Marc Sommers: Only urban areas offer young the hope of paid work

Share
Related Topics

Governments and international institutions have been slow to recognise, accept and address the shift of refugees to cities. UNHCR's report on this issue is to be commended, as it calls attention to an urgent concern with global implications. It is also a significant and positive step away from the agency's previous grudging acceptance of urban refugee realities.

Two demographic shifts that are transforming today's world help explain how the policy of sequestering refugees in rural camps was bound to be stop-gap and inappropriate. First, today's population is the youngest in human history. Nearly a quarter of the world's population is aged between 12 and 24, 85 per cent of whom live in developing countries – where most refugees reside. Second, most of humanity now lives in cities, and the numbers are growing.

At the intersection of these two trends is youth. Most refugees are from countries with strikingly young populations. War-affected cities usually mushroom in size. Naturally enough, young refugees are pouring into urban areas. Cities offer young people the chance to reinvent themselves and connect with the broader world.

They are also places of economic opportunity, a particularly important feature for male youth and adult men. It is difficult to gain recognition as a man, in many cultures, if you do not have some sort of income. Since paid work is difficult or illegal in camps, refugee men, particularly young men, seek work in cities regardless of the dangers.

And it is dangerous. Refugees generally enter cities that are already overcrowded and teem with destitute people who lack access to basic services. Urban refugees compete for jobs against citizens there. Some refugees become so desperate that they will work for much less than their citizen competitors. Taken together, this presents a potentially explosive humanitarian and security problem.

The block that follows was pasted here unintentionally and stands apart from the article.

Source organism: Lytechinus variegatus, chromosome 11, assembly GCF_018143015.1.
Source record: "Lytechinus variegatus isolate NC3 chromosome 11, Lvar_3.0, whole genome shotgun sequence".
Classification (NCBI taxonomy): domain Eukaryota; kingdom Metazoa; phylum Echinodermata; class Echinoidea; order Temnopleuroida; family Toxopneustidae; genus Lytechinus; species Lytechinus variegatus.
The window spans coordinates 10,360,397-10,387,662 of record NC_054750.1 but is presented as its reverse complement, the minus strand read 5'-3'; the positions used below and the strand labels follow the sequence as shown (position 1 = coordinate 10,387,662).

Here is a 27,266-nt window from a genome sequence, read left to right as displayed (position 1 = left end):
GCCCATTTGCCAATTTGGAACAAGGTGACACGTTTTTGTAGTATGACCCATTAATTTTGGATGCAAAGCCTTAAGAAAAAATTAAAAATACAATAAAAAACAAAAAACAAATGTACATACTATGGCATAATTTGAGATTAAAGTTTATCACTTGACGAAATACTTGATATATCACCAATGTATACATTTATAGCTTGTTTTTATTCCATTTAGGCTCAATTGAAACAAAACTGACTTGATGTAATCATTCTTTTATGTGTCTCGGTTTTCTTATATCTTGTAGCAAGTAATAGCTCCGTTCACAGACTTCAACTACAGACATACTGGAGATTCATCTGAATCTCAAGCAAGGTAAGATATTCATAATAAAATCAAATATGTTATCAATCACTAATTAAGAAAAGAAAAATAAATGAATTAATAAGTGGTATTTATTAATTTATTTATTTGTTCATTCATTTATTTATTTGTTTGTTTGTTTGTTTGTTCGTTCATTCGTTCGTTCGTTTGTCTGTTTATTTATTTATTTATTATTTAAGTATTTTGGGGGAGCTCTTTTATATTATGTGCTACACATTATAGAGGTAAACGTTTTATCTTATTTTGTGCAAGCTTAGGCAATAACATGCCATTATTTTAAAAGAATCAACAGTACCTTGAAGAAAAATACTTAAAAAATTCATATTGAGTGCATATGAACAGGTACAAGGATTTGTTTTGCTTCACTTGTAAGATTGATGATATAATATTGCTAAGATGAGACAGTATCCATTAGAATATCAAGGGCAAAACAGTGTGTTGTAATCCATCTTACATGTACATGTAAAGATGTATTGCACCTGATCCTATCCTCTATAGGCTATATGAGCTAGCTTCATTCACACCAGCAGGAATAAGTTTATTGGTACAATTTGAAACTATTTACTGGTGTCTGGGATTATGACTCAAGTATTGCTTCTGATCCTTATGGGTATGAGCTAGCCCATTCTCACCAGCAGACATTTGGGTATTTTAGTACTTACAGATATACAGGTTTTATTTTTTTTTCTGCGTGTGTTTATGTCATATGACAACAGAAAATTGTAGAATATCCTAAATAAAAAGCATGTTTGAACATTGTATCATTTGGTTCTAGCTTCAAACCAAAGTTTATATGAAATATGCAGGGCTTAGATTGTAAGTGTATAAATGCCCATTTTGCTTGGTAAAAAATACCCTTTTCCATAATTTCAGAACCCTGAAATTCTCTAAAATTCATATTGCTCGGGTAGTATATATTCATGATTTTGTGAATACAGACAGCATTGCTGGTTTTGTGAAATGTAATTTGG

Camps will continue to be relevant for some refugees. But refugees in cities are now an irresistible, unavoidable reality. In the face of these sizeable challenges, field research suggests a means of survival for urban refugees: the best way to protect yourself is to act as if you are a model citizen. That essentially means hiding your refugee identity without breaking laws. Energetically accepting urban refugees therefore opens the door for them to contribute positively to the cities they live in.



The author is Jennings Randolph Senior Fellow at the United States Institute of Peace, and author of 'Fear in Bongoland: Burundi Refugees in Urban Tanzania'

React Now

Latest stories from i100
Have you tried new the Independent Digital Edition apps?
iJobs Job Widget
iJobs General

Senior IP Opportunity at Major Firm

vary Attractive Salary: Austen Lloyd: MANCHESTER - AN OPENING AT A VERY HIGH Q...

Nursery Manager

£100 - £110 per day: Randstad Education Ilford: Nursery Manager Long term Ran...

Sales Consultant – Permanent – West Sussex – £24-£25k plus commission and other benefits

£24000 - £25000 Per Annum plus company car and commission: Clearwater People S...

SEN Teaching Assistant

£45 - £65 per day: Randstad Education Bristol: Supply SEN Support Jobs in Bris...

Day In a Page

Read Next
The Liberal Democrats leader says efforts need to be focused on cracking down on the criminal gangs  

Nick Clegg: We should to go to war on drugs, not on addicts

Nick Clegg
East German border guards stand on a section of the Berlin wall in front of the Brandenburg gate on November 11, 1989  

Twenty-five years after the Berlin Wall fell, Hungary’s PM thinks it is Western capitalism that is in its death throes

Peter Popham
The drugs revolution starts now as MPs agree its high time for change

The drugs revolution starts now as MPs agree its high time for change